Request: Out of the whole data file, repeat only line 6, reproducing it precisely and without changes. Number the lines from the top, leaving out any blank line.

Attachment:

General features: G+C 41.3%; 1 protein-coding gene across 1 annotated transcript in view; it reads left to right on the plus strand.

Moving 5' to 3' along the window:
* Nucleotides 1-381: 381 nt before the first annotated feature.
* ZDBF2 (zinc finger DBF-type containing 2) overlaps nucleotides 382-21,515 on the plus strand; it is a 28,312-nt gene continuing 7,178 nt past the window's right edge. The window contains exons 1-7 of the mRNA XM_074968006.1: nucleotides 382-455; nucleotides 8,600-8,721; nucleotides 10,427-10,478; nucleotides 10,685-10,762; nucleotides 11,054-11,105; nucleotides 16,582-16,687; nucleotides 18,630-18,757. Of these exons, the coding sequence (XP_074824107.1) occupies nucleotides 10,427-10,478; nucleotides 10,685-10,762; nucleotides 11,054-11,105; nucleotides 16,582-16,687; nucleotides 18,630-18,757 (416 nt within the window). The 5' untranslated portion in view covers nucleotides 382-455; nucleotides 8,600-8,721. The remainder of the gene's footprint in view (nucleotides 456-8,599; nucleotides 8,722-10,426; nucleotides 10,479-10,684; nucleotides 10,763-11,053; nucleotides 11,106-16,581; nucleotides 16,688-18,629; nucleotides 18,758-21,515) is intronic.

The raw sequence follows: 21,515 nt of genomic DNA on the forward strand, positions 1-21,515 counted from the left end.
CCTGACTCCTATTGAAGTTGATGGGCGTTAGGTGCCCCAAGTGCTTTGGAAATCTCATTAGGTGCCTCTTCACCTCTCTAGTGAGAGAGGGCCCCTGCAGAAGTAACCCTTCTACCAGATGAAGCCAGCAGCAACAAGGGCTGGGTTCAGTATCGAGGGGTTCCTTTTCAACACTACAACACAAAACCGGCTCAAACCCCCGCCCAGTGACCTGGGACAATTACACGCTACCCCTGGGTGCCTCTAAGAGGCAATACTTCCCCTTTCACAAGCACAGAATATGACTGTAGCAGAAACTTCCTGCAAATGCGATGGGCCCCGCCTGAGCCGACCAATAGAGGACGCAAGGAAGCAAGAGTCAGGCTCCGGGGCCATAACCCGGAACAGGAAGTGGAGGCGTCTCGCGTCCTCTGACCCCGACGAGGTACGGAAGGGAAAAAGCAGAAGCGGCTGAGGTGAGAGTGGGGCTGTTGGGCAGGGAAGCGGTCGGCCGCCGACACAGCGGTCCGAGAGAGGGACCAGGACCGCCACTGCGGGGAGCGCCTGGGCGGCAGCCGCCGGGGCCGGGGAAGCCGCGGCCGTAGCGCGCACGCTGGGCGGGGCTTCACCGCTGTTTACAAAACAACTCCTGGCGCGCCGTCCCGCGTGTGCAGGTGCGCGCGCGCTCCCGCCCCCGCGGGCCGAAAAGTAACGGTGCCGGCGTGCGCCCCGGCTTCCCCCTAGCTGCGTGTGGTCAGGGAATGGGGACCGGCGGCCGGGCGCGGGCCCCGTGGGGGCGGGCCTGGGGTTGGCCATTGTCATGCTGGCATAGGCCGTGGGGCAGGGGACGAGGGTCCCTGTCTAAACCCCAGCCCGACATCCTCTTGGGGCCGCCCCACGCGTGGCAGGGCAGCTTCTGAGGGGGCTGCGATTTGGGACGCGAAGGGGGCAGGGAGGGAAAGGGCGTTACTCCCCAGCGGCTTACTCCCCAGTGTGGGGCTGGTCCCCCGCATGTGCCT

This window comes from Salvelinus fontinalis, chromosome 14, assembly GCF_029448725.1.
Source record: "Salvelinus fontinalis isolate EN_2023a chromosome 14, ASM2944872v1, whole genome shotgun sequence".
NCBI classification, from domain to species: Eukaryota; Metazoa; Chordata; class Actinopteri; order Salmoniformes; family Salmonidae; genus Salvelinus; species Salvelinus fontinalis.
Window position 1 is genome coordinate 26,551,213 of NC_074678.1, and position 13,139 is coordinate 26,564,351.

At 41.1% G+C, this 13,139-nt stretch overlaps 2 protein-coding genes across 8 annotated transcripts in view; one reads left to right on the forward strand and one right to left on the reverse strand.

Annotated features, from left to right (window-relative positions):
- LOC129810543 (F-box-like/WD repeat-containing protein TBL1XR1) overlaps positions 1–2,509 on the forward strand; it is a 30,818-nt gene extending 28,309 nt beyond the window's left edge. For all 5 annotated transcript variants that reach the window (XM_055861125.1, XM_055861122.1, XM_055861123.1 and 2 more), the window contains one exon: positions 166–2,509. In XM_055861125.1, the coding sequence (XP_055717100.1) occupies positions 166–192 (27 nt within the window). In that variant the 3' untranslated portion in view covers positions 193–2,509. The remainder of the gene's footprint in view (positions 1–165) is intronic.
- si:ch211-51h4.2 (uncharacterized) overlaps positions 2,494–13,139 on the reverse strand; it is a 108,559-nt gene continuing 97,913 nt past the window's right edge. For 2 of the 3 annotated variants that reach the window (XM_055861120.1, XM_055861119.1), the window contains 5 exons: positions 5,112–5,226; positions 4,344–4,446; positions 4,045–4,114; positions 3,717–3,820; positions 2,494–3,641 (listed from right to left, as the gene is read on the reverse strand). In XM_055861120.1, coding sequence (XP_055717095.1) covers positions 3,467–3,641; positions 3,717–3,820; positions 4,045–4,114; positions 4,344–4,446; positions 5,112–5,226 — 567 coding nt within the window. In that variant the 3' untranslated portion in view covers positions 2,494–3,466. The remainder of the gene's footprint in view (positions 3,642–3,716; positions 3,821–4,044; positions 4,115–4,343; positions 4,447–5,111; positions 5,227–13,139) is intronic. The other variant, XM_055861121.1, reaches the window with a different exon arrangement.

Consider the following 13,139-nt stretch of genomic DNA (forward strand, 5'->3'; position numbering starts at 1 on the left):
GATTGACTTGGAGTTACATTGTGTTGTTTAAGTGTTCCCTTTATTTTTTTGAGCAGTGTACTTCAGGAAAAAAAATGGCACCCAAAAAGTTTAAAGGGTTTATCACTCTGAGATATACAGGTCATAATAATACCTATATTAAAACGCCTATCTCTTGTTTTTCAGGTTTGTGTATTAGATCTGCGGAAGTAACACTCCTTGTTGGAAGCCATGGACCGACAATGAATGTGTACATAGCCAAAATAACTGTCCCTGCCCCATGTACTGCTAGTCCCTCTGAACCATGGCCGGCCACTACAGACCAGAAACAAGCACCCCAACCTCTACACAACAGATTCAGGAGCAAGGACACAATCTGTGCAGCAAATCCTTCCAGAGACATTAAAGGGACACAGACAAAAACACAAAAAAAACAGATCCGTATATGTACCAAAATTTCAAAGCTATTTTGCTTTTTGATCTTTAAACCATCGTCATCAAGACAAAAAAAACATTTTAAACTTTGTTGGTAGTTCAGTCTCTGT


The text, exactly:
CCTGACTCCTATTGAAGTTGATGGGCGTTAGGTGCCCCAAGTGCTTTGGAAATCTCATTAGGTGCCTCTTCACCTCTCTAGTGAGAGAGGGCCCCTGCAGAAGTAACCCTTCTACCAGATGAAGCCAGCAGCAACAAGGGCTGGGTTCAGTATCGAGGGGTTCCTTTTCAACACTACAACACAAAACCGGCTCAAACCCCCGCCCAGTGACCTGGGACAATTACACGCTACCCCTGGGTGCCTCTAAGAGGCAATACTTCCCCTTTCACAAGCACAGAATATGACTGTAGCAGAAACTTCCTGCAAATGCGATGGGCCCCGCCTGAGCCGACCAATAGAGGACGCAAGGAAGCAAGAGTCAGGCTCCGGGGCCATAACCCGGAACAGGAAGTGGAGGCGTCTCGCGTCCTCTGACCCCGACGAGGTACGGAAGGGAAAAAGCAGAAGCGGCTGAGGTGAGAGTGGGGCTGTTGGGCAGGGAAGCGGTCGGCCGCCGACACAGCGGTCCGAGAGAGGGACCAGGACCGCCACTGCGGGGAGCGCCTGGGCGGCAGCCGCCGGGGCCGGGGAAGCCGCGGCCGTAGCGCGCACGCTGGGCGGGGCTTCACCGCTGTTTACAAAACAACTCCTGGCGCGCCGTCCCGCGTGTGCAGGTGCGCGCGCGCTCCCGCCCCCGCGGGCCGAAAAGTAACGGTGCCGGCGTGCGCCCCGGCTTCCCCCTAGCTGCGTGTGGTCAGGGAATGGGGACCGGCGGCCGGGCGCGGGCCCCGTGGGGGCGGGCCTGGGGTTGGCCATTGTCATGCTGGCATAGGCCGTGGGGCAGGGGACGAGGGTCCCTGTCTAAACCCCAGCCCGACATCCTCTTGGGGCCGCCCCACGCGTGGCAGGGCAGCTTCTGAGGGGGCTGCGATTTGGGACGCGAAGGGGGCAGGGAGGGAAAGGGCGTTACTCCCCAGCGGCTTACTCCCCAGTGTGGGGCTGGTCCCCCGCATGTGCCT